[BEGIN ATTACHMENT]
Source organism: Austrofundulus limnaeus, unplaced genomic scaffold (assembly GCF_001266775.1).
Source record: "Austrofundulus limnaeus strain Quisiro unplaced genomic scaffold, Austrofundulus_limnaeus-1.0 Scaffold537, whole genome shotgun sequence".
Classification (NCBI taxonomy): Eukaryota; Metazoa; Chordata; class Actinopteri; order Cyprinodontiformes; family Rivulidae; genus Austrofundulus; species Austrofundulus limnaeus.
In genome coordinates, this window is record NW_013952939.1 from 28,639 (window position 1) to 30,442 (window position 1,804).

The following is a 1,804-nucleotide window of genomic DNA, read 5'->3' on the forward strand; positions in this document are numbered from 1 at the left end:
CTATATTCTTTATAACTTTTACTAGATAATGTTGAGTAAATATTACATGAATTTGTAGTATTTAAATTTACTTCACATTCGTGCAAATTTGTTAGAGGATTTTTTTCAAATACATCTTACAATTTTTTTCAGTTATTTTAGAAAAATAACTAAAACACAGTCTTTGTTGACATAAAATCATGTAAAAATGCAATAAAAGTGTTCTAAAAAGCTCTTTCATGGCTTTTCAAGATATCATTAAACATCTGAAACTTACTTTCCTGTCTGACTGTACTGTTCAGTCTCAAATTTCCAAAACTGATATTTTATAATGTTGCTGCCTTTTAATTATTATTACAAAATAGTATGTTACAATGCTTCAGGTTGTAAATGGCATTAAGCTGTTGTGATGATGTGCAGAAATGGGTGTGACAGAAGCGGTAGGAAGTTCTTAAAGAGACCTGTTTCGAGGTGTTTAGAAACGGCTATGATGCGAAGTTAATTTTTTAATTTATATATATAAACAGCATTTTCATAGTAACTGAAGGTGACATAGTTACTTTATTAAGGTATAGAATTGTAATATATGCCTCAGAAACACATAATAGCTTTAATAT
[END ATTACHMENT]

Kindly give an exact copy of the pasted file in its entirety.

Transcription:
Source organism: Austrofundulus limnaeus, unplaced genomic scaffold (assembly GCF_001266775.1).
Source record: "Austrofundulus limnaeus strain Quisiro unplaced genomic scaffold, Austrofundulus_limnaeus-1.0 Scaffold537, whole genome shotgun sequence".
Classification (NCBI taxonomy): Eukaryota; Metazoa; Chordata; class Actinopteri; order Cyprinodontiformes; family Rivulidae; genus Austrofundulus; species Austrofundulus limnaeus.
In genome coordinates, this window is record NW_013952939.1 from 28,639 (window position 1) to 30,442 (window position 1,804).

The following is a 1,804-nucleotide window of genomic DNA, read 5'->3' on the forward strand; positions in this document are numbered from 1 at the left end:
CTATATTCTTTATAACTTTTACTAGATAATGTTGAGTAAATATTACATGAATTTGTAGTATTTAAATTTACTTCACATTCGTGCAAATTTGTTAGAGGATTTTTTTCAAATACATCTTACAATTTTTTTCAGTTATTTTAGAAAAATAACTAAAACACAGTCTTTGTTGACATAAAATCATGTAAAAATGCAATAAAAGTGTTCTAAAAAGCTCTTTCATGGCTTTTCAAGATATCATTAAACATCTGAAACTTACTTTCCTGTCTGACTGTACTGTTCAGTCTCAAATTTCCAAAACTGATATTTTATAATGTTGCTGCCTTTTAATTATTATTACAAAATAGTATGTTACAATGCTTCAGGTTGTAAATGGCATTAAGCTGTTGTGATGATGTGCAGAAATGGGTGTGACAGAAGCGGTAGGAAGTTCTTAAAGAGACCTGTTTCGAGGTGTTTAGAAACGGCTATGATGCGAAGTTAATTTTTTAATTTATATATATAAACAGCATTTTCATAGTAACTGAAGGTGACATAGTTACTTTATTAAGGTATAGAATTGTAATATATGCCTCAGAAACACATAATAGCTTTAATAT